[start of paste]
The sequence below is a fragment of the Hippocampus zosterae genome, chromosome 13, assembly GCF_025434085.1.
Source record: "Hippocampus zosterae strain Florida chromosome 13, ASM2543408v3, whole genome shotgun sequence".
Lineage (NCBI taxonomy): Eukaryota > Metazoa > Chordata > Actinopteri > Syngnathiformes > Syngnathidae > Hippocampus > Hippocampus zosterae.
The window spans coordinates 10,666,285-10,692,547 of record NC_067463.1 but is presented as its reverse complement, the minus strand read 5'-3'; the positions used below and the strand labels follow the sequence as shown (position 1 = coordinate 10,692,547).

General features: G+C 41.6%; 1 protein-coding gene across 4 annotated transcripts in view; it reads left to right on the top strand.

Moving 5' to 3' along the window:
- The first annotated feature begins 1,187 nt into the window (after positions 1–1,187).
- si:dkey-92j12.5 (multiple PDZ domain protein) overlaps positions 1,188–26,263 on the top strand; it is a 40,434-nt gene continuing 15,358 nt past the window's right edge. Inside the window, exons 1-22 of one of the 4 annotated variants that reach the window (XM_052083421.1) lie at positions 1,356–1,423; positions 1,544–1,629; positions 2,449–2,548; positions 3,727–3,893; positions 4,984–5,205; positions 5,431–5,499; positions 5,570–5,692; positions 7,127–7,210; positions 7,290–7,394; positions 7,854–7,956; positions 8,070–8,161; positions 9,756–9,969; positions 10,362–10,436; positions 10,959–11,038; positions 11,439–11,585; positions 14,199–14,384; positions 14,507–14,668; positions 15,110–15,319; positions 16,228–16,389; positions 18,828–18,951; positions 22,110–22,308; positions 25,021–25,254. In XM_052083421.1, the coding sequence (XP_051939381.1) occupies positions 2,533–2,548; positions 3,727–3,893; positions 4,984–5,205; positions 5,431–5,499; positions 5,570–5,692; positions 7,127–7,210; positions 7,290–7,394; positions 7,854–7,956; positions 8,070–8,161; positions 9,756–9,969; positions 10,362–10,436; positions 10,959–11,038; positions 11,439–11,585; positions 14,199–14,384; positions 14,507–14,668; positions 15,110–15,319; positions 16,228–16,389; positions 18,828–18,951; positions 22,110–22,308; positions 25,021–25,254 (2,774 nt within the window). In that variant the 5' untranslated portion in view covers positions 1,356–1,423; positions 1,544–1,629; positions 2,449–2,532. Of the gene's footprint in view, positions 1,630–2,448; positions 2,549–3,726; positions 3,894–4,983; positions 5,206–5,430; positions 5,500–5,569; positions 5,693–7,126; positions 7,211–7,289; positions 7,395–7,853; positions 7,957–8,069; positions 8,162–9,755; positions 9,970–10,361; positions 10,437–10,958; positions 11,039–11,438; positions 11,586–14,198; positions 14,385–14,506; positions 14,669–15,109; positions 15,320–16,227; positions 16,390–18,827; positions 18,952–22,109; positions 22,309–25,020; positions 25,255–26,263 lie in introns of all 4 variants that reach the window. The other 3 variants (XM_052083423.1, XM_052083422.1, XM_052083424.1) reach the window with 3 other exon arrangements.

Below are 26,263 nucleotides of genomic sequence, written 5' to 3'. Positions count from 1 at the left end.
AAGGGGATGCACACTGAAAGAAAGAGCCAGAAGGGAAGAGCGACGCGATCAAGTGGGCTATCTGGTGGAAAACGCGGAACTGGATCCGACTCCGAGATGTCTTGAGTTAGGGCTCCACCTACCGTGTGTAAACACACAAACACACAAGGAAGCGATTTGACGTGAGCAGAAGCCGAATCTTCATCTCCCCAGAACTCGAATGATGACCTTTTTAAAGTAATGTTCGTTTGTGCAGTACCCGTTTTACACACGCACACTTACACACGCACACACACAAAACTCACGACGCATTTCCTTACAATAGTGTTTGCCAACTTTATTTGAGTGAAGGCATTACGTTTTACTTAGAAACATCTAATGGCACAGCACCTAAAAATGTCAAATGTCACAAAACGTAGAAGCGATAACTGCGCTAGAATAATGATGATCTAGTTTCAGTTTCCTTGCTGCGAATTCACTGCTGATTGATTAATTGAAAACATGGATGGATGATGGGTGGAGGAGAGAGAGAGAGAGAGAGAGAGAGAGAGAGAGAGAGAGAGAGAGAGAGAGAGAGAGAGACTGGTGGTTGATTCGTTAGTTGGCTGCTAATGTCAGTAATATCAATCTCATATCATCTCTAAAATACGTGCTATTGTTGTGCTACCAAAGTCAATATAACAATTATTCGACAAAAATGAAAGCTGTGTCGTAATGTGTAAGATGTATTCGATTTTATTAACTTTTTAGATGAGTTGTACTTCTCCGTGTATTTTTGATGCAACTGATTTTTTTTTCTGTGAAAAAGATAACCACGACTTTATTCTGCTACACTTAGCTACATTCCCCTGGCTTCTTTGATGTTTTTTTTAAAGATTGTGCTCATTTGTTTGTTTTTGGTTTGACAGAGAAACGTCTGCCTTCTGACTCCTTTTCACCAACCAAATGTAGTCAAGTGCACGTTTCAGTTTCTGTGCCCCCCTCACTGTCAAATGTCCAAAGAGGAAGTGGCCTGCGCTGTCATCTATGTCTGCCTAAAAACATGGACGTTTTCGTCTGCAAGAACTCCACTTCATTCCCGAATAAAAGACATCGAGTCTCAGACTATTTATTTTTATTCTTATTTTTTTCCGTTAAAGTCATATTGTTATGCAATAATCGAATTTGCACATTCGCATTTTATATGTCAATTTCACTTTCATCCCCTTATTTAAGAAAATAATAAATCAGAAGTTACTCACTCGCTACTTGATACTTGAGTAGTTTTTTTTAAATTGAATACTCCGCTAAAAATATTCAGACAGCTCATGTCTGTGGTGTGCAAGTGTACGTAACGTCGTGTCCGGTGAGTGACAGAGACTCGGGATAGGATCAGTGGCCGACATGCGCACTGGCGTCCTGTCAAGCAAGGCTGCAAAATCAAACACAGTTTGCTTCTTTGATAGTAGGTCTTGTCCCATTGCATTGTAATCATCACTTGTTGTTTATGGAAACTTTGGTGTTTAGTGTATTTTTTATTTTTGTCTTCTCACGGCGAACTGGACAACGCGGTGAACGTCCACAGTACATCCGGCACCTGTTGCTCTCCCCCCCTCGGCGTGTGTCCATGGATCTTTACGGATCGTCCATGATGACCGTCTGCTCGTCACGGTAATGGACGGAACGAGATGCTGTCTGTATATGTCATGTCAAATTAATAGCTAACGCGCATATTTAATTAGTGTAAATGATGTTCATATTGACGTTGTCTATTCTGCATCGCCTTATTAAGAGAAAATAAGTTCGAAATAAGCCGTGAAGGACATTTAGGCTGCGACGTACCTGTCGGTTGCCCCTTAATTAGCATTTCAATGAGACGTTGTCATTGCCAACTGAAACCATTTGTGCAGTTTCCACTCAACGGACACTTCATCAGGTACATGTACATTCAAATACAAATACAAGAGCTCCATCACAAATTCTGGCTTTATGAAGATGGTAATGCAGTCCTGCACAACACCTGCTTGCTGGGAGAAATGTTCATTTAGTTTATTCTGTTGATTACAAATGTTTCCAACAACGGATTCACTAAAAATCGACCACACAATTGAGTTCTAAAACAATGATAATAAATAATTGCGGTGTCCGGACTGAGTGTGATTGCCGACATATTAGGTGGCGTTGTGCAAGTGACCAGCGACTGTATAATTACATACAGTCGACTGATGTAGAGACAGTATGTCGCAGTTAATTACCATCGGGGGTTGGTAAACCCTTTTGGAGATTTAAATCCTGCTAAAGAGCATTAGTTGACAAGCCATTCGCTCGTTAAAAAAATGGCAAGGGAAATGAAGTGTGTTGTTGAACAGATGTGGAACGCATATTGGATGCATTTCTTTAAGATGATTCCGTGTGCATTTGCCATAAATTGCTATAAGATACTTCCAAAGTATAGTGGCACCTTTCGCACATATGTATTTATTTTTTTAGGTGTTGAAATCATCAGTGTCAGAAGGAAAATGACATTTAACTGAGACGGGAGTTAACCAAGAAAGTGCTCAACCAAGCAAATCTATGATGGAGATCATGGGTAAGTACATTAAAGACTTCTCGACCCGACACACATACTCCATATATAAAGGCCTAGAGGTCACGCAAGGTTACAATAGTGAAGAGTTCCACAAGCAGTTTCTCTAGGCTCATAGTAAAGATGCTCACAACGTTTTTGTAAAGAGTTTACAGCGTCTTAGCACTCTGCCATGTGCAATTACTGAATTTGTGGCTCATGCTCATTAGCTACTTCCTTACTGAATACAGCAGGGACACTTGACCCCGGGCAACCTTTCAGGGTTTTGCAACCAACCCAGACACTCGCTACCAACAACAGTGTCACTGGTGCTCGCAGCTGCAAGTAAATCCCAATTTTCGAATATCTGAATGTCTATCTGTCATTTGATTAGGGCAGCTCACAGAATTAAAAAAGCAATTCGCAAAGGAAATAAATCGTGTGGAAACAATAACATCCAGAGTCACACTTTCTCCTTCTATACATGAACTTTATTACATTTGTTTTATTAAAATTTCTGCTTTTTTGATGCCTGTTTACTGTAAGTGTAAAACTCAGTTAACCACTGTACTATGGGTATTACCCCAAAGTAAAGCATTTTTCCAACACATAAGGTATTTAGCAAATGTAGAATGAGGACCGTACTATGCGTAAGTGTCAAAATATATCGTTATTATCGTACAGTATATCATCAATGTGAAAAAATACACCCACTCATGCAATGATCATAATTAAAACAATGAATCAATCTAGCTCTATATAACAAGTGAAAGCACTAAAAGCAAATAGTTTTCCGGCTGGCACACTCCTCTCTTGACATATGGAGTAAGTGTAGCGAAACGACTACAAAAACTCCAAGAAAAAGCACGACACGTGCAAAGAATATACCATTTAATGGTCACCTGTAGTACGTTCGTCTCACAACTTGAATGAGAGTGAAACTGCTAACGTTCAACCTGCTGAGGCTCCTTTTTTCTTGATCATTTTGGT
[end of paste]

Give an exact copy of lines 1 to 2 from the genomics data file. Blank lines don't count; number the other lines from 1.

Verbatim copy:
The sequence below is a fragment of the Hippocampus zosterae genome, chromosome 13, assembly GCF_025434085.1.
Source record: "Hippocampus zosterae strain Florida chromosome 13, ASM2543408v3, whole genome shotgun sequence".